You can usually use Cassava flour in a 1:1 ratio when substituting wheat flour, but you must take time to understand the behaviour of the flour in order to get it right every time. You’ll require 10%-15% less Cassava flour when substituting wheat flours. You’ll require adding a lot less liquid depending on the recipe and cooking method. Add a little too much liquid and you’ll end up with sticky concoction.
How do you bake with cassava flour?
While you can usually swap Cassava flour for all-purpose wheat flour using a 1:1 ratio, it is not perfect for every recipe. Cassava flour has a very similar consistency, but it is lighter than all-purpose flour, this means baking with it can be tricky.
Cassava flour is lighter, yet it absorbs more liquid, so just like any recipe you make substitutions for you will have to experiment a little to find the perfect amount for each recipe. It is best to start out working with a recipe you already know and are very familiar with or try some of the recipes we have available on the website. The more you understand the flour behaviour the quicker you’ll be at adjust your recipes. Baking something you have been successful with in the past, makes you more likely to identify exactly what needs to be changed to obtain the result you want.
Tips for baking with Cassava flour:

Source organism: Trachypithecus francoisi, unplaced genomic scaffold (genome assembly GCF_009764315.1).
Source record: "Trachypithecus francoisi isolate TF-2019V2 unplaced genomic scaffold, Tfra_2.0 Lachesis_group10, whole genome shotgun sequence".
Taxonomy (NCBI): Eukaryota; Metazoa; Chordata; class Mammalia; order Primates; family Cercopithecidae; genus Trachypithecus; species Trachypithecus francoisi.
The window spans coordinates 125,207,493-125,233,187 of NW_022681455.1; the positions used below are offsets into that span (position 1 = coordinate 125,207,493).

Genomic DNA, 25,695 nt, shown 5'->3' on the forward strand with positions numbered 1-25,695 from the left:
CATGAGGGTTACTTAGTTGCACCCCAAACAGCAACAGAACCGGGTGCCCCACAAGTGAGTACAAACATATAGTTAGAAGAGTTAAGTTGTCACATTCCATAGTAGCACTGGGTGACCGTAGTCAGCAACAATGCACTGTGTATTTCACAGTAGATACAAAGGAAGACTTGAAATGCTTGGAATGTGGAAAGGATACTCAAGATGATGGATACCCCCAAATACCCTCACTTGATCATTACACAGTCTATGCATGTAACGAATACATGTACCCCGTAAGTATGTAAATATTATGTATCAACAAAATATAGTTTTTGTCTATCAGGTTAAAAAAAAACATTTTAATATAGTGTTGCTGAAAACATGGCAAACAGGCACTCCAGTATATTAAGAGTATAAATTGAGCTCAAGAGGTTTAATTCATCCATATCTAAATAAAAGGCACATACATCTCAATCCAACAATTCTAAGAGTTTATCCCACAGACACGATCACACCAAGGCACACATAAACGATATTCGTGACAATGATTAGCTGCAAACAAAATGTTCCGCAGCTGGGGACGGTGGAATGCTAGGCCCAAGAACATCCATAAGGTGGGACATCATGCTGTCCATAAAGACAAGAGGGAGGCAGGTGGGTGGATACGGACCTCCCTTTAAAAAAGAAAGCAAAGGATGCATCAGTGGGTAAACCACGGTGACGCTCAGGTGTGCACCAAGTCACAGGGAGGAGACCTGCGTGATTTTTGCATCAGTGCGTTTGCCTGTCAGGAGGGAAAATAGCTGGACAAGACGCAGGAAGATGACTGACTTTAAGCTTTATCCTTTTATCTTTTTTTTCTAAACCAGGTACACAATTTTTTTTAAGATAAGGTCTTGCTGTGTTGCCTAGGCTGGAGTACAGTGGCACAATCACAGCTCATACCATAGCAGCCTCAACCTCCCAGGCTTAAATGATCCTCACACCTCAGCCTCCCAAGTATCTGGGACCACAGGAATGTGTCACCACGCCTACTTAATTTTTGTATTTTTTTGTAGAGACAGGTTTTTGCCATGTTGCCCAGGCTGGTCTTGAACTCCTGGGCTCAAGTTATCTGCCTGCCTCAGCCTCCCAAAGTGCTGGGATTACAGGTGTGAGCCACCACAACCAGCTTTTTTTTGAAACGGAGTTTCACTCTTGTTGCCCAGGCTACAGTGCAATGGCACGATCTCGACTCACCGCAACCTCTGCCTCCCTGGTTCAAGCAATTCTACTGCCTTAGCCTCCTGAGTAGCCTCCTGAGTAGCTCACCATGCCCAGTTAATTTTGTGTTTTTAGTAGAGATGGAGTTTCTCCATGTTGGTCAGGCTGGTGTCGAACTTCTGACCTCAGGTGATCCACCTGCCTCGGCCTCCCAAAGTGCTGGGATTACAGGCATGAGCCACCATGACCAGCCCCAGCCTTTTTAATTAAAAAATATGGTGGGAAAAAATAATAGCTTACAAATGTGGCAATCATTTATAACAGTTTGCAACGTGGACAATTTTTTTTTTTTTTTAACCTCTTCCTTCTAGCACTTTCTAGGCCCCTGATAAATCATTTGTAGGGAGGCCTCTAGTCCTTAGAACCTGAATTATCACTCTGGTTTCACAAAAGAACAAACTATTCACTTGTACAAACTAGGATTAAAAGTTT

- It will say you can substitute a gram for a gram, however, cassava flour soaks up more water and therefore is denser than other flours. You’ll need to use slightly less Cassava flour, about 10%-15% depending on the recipe.
- If you need to add a second flour to the Cassava flour to make your recipe lighter or shorter the best combination I have found are cornflour and almond flour.
- Cassava flour like all gluten free flours, is quite dusty. Be aware of this when wanting to throw it around like you would with wheat flour.
- Cassava flour can be used as a binder, an emulsifier or thickener.
Is Cassava flour poisonous?
No, the Cassava flour it is not poisonous. The ingredients in cassava root naturally have cyanide components that can be toxic. However, the production process which the roots goes through removes the toxins making the flour safe for consumption. Cyanide is compound also found in almonds, millet sprouts, lima beans, soy, spinach, bamboo shoots, apple seeds, peach and apricot pits.